Lately I’ve been thinking a lot about love. And when I say this, I mean with its many facets. Strangely this began when our daughter Katie and her dog Olive visited last weekend. Olive does not appear as your typical dog. Olive looks like a dog put together by a committee. As best we can determine, she has German shepherd and either Corgi or Basset hound in her background. Olive is a very sweet and a good natured dog but one that elicits gasps and startled comments, such as “Oh my gosh, what is it?”
Olive has the face and head of a German shepherd but possesses a low slung body with front paws that angle outward at nearly 45 degrees. Now how exactly a German shepherd and a short-statured hound got together, I don’t know. My guess is the German shepherd mother got drunk one Saturday night and fell into a ditch- then along came Daddy.
Another reason for my recent fixation on love is that I have been reviewing chapters from my unpublished nonfiction book (tentatively entitled The Man Who Played Pinochle With Dogs). One chapter describes an elderly lady with a massive stroke who EMS brought to our emergency room. Initially we didn’t even know her name but determined from the CT-scan that the brain hemorrhage gave her a very low chance of survival. The woman physically was in very poor shape and not much to look at. Her hair was stringy and yellowish, finger nails grimy, skin fissured and aged, and she looked malnourished. I must admit at that point, we looked at her more as an old lady with failing physiology and decrepit body than as an individual with particular wants and loves. In our defense we had nothing else to go on.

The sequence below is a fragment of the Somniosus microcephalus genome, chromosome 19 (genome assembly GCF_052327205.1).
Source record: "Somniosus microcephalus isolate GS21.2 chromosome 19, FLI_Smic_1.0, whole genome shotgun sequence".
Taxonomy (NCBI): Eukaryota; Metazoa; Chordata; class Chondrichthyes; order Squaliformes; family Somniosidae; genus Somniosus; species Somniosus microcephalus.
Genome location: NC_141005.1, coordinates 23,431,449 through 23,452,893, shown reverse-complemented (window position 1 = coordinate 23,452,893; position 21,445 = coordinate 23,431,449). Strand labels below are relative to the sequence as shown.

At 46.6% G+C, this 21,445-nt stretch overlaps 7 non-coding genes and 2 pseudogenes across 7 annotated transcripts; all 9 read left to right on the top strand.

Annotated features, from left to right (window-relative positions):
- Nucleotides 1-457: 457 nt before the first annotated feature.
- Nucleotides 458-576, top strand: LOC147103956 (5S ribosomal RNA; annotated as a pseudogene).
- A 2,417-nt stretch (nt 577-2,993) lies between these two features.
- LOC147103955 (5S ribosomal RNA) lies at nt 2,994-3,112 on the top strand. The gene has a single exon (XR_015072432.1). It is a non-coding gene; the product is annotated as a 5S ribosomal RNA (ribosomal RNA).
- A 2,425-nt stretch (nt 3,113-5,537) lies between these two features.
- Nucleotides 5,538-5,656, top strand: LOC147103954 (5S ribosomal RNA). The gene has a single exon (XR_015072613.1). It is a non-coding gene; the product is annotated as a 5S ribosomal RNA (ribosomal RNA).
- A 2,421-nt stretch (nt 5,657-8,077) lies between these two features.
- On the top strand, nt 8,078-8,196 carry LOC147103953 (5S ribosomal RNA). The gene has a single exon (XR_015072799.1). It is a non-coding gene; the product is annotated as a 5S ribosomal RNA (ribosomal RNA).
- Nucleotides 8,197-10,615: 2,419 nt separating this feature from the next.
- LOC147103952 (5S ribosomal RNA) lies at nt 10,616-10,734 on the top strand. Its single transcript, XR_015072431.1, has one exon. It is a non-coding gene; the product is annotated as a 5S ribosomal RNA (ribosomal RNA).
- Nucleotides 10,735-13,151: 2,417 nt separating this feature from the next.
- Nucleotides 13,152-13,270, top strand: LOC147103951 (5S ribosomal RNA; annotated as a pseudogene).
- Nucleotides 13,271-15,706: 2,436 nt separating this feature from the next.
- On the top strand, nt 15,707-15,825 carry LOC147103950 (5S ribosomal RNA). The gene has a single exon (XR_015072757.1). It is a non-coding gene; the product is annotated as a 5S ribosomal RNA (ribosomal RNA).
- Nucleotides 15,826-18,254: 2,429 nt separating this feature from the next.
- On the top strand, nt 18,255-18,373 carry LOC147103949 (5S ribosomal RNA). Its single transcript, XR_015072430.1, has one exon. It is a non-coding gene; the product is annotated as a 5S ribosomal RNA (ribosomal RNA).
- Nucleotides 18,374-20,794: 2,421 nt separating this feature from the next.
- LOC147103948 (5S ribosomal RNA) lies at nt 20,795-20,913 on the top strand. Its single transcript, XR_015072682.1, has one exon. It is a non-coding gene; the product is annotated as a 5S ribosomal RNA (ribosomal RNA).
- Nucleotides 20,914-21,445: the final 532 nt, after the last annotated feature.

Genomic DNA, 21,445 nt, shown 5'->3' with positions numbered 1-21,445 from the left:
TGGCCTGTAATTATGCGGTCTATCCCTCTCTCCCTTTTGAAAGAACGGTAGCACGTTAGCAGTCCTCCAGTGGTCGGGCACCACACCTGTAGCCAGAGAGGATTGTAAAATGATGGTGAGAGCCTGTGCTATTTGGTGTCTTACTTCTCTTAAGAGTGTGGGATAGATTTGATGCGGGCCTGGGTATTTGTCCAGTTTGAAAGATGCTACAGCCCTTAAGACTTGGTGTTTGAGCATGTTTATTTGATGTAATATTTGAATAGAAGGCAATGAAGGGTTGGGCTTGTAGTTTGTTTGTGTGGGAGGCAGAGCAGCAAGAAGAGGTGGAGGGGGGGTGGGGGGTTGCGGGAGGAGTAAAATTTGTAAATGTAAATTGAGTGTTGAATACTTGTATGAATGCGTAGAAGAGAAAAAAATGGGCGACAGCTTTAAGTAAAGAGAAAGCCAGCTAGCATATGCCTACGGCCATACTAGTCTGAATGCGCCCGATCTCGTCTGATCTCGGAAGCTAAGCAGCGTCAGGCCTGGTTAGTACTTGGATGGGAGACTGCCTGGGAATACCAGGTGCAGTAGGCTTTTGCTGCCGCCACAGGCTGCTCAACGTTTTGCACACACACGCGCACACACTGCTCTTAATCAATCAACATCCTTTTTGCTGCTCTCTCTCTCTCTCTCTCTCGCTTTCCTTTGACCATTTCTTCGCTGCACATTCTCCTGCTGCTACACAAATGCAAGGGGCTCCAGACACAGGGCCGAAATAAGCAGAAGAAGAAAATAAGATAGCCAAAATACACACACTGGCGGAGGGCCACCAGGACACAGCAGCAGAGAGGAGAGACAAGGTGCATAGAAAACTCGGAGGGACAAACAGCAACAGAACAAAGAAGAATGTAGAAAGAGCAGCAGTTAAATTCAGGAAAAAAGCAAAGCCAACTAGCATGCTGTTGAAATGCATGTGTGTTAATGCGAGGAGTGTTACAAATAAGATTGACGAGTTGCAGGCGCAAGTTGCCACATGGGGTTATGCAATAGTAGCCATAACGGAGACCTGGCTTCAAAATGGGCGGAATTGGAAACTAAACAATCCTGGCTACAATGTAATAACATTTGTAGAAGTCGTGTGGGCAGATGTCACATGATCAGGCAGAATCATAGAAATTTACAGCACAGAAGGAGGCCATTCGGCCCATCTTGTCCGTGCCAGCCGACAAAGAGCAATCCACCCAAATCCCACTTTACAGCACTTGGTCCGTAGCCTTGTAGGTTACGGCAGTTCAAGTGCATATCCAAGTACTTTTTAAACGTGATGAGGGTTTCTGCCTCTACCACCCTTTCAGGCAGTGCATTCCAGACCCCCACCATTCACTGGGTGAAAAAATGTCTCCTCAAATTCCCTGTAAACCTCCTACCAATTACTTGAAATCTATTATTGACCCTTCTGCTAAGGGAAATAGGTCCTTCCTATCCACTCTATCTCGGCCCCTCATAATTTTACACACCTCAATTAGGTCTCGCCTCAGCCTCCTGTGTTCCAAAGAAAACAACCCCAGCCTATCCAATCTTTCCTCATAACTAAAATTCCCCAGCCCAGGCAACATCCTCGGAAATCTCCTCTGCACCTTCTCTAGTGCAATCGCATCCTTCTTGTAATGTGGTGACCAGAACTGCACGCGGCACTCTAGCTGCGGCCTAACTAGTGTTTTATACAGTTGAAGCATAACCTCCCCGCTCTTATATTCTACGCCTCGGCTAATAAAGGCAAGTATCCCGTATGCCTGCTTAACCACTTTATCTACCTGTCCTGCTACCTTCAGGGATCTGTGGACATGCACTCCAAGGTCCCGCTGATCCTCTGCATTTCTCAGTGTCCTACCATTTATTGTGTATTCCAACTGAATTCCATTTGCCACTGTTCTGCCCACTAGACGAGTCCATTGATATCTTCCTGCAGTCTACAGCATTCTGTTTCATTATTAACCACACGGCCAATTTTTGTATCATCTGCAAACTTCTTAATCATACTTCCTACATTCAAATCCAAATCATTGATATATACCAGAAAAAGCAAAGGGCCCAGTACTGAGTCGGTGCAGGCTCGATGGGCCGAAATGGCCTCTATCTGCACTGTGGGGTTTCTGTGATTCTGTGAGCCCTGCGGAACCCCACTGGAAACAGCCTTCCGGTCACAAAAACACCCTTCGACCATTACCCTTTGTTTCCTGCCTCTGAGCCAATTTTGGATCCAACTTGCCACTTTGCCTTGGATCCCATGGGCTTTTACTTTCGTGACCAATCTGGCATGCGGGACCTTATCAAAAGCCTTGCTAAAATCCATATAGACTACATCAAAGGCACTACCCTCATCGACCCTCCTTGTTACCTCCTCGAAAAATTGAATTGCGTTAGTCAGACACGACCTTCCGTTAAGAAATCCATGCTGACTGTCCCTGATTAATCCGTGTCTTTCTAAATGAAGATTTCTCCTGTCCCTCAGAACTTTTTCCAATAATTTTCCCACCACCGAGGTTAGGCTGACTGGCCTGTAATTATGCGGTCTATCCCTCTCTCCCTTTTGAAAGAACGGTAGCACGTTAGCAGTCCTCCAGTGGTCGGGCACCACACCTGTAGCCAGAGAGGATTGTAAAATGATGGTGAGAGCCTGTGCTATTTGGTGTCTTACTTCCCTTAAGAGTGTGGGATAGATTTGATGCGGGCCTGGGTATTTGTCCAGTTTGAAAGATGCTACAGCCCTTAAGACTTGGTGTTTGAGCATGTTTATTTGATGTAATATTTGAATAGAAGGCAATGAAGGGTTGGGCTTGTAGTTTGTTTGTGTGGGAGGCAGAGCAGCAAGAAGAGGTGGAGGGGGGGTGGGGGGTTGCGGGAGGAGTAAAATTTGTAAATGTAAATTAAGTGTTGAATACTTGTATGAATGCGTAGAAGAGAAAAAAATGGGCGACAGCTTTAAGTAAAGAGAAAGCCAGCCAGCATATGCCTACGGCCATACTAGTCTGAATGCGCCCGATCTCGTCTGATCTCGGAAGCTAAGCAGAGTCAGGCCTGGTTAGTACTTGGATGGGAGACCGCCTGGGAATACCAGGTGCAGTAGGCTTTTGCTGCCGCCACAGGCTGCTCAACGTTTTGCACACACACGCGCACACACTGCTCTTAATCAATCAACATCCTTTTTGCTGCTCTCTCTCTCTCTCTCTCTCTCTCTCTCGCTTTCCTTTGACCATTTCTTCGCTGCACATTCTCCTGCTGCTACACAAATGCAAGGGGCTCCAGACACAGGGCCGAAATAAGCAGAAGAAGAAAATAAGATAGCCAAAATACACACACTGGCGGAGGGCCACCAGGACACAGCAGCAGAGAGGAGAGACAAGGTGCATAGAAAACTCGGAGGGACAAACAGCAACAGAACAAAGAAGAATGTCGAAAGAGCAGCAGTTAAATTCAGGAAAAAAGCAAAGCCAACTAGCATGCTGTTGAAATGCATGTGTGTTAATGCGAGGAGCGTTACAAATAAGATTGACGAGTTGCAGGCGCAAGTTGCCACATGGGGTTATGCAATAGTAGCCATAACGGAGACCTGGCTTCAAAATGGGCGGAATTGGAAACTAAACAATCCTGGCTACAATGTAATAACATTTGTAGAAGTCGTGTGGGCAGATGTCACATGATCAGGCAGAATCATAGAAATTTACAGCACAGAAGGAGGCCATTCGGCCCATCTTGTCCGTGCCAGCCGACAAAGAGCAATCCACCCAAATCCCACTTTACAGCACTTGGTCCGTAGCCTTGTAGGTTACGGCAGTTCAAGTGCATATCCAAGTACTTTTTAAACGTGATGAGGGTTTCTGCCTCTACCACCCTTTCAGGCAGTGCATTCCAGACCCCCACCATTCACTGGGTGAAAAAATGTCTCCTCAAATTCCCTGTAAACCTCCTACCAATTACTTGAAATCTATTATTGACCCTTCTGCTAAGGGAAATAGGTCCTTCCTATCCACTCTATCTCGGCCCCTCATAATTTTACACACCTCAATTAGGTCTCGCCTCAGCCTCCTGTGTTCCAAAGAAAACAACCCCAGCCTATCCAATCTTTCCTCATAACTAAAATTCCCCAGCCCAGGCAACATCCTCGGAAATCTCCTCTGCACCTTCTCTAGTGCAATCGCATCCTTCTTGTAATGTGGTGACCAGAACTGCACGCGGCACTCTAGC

The next day Ned, her octogenarian husband, with mincing steps walked into our medical intensive care unit and filled us in on her background. Ned not only gave us factual information about her health, but also absolutely changed the way we thought about this woman. We learned that both husband and wife had spent their lives as migrant workers. The had met as children at the end of a long cotton row and later started a common law marriage. Neither could have been described as anything but common in appearance. They had little in the way of worldly possessions and possessed little education. They had no children that might have cemented their relationship. Despite this rocky foundation on which to build a relationship, their love had thrived.
It soon became clear to us just how much in love they had been. They never had been apart in all their years together. They worked hard, looked out for one another, and moved about together following the crops. The husband was absolutely devoted to his wife, a woman in the story whom I refer to as Maggie.
Whether it was Olive’s speculated upon parents or this pair of octogenarians, love always seems to play a central role for all of us in our lives. Whether it was simple lust as I suspect with Olive’s parents or a deeper, longer, and more meaningful love as with my memorable couple that love provides tremendous importance for our lives.
As I review my medical stories, how often I find an underlying theme about some aspect of love. It enters in the form of caregiver sacrifice, spousal love, love of a parent for a child, or love among unlikely and inherently unlovable people. Love often becomes the engine of transformation in my creative nonfiction stories. The stories also underscore the affection doctors and nurses develop for the people they care for.
Medicine is a calling like no other. I am fortunate to have experienced not only an education in medicine but having medicine provide for me a greater understanding of human nature, human strivings, and human fallibilities. Thank you Maggie, thank you Ned for helping me to understand a bit more about love.